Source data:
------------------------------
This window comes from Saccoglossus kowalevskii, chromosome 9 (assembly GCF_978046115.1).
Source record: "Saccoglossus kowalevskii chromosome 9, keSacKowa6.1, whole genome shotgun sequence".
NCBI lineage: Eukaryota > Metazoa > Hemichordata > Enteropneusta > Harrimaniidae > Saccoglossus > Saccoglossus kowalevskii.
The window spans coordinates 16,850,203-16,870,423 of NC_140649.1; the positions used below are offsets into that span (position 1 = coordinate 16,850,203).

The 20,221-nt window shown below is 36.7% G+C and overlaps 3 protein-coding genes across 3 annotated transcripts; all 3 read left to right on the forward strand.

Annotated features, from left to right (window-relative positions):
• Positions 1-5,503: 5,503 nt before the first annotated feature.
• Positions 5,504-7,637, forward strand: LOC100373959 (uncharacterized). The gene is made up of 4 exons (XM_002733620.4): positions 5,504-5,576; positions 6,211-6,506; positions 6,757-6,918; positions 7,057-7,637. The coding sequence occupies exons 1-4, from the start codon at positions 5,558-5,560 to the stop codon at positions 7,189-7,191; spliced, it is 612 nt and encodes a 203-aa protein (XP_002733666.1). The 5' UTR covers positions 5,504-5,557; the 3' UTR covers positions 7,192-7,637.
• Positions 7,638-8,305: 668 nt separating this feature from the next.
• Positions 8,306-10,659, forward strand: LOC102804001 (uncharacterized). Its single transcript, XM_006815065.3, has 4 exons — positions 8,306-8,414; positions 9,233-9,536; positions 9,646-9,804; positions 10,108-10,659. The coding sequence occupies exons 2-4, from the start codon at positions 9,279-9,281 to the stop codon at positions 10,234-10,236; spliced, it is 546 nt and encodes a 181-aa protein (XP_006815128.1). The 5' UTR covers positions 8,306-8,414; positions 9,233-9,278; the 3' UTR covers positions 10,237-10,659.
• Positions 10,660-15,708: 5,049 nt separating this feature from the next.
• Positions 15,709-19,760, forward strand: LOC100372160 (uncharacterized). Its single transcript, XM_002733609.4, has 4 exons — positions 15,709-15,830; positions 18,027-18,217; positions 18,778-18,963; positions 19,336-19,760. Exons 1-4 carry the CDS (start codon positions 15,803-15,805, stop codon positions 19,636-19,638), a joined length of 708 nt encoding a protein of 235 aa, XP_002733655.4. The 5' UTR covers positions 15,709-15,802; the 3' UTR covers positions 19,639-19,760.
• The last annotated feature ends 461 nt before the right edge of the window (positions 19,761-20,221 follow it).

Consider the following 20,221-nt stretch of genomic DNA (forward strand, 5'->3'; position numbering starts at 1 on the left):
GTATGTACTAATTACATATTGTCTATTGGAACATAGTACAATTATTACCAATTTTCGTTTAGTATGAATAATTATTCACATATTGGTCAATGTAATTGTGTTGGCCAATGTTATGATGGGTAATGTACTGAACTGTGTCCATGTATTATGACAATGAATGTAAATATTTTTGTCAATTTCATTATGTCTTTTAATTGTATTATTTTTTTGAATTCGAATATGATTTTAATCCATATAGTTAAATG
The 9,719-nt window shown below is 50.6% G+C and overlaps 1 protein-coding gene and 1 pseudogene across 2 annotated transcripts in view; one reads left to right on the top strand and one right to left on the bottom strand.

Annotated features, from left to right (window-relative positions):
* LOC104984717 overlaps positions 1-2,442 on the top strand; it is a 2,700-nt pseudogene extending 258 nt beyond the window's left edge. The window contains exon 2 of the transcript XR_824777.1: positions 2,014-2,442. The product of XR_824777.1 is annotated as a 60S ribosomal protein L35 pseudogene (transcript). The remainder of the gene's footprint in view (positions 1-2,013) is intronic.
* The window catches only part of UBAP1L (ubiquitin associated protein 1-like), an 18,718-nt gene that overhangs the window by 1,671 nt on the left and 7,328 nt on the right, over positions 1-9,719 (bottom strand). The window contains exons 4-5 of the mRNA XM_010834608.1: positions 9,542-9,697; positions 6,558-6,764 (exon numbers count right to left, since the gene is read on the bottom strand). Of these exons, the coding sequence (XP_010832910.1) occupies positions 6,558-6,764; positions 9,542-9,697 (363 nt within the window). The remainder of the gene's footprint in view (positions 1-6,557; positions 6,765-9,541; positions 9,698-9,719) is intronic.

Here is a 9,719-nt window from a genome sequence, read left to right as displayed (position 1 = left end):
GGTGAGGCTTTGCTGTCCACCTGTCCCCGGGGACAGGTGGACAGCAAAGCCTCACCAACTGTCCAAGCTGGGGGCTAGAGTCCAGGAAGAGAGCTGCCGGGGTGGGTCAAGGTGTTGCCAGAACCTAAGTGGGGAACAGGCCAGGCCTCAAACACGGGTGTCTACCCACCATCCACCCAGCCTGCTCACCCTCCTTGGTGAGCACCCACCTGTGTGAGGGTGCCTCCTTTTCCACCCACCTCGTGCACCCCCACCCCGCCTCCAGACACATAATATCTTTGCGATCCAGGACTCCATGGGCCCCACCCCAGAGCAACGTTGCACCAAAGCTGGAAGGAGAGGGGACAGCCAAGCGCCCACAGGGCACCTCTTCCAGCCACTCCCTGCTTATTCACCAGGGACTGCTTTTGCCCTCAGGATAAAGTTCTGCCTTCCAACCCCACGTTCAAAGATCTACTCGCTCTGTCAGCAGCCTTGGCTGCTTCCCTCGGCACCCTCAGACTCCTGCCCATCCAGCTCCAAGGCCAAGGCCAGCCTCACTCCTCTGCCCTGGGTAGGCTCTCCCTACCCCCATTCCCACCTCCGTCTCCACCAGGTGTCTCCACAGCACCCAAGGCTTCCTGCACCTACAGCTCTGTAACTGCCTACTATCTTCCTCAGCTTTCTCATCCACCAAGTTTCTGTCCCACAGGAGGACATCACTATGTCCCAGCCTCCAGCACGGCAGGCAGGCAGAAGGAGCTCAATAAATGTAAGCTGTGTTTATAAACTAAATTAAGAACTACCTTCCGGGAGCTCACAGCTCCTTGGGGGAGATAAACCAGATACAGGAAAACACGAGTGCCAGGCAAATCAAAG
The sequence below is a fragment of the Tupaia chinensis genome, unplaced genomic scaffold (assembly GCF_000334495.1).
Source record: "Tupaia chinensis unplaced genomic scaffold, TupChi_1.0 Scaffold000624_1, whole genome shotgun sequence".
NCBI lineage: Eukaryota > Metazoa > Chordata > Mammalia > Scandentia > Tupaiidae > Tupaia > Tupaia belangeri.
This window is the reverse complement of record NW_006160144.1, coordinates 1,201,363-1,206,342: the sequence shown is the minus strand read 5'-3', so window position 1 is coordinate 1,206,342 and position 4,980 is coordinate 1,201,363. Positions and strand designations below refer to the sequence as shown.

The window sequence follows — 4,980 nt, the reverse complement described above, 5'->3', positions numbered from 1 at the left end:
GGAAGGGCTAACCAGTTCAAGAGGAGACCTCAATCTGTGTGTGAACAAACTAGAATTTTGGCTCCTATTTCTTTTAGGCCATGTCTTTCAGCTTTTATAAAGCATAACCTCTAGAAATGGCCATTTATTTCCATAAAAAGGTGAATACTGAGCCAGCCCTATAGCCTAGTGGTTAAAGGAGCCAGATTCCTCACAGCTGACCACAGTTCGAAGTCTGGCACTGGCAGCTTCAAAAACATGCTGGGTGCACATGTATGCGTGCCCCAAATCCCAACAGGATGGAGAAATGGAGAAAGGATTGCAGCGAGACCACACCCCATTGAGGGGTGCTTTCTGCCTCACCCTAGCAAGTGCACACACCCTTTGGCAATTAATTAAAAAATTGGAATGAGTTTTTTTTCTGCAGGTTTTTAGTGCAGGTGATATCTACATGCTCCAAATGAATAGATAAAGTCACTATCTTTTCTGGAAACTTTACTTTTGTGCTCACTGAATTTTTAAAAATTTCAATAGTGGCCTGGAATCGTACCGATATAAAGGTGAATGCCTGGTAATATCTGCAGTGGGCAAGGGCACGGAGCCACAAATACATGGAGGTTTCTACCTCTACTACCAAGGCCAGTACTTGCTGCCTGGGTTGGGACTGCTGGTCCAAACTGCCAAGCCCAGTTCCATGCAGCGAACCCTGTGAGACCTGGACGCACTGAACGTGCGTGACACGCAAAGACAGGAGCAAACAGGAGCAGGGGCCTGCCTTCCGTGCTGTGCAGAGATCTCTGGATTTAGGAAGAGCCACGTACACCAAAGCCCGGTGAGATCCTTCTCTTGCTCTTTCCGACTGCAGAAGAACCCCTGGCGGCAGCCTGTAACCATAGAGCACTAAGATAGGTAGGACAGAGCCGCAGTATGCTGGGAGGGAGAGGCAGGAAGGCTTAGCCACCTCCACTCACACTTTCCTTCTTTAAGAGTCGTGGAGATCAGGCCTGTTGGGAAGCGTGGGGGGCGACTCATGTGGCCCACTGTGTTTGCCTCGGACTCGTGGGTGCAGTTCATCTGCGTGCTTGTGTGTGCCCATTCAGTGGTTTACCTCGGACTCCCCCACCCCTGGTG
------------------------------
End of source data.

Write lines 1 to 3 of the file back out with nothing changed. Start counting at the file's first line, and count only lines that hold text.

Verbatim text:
This window comes from Saccoglossus kowalevskii, chromosome 9 (assembly GCF_978046115.1).
Source record: "Saccoglossus kowalevskii chromosome 9, keSacKowa6.1, whole genome shotgun sequence".
NCBI lineage: Eukaryota > Metazoa > Hemichordata > Enteropneusta > Harrimaniidae > Saccoglossus > Saccoglossus kowalevskii.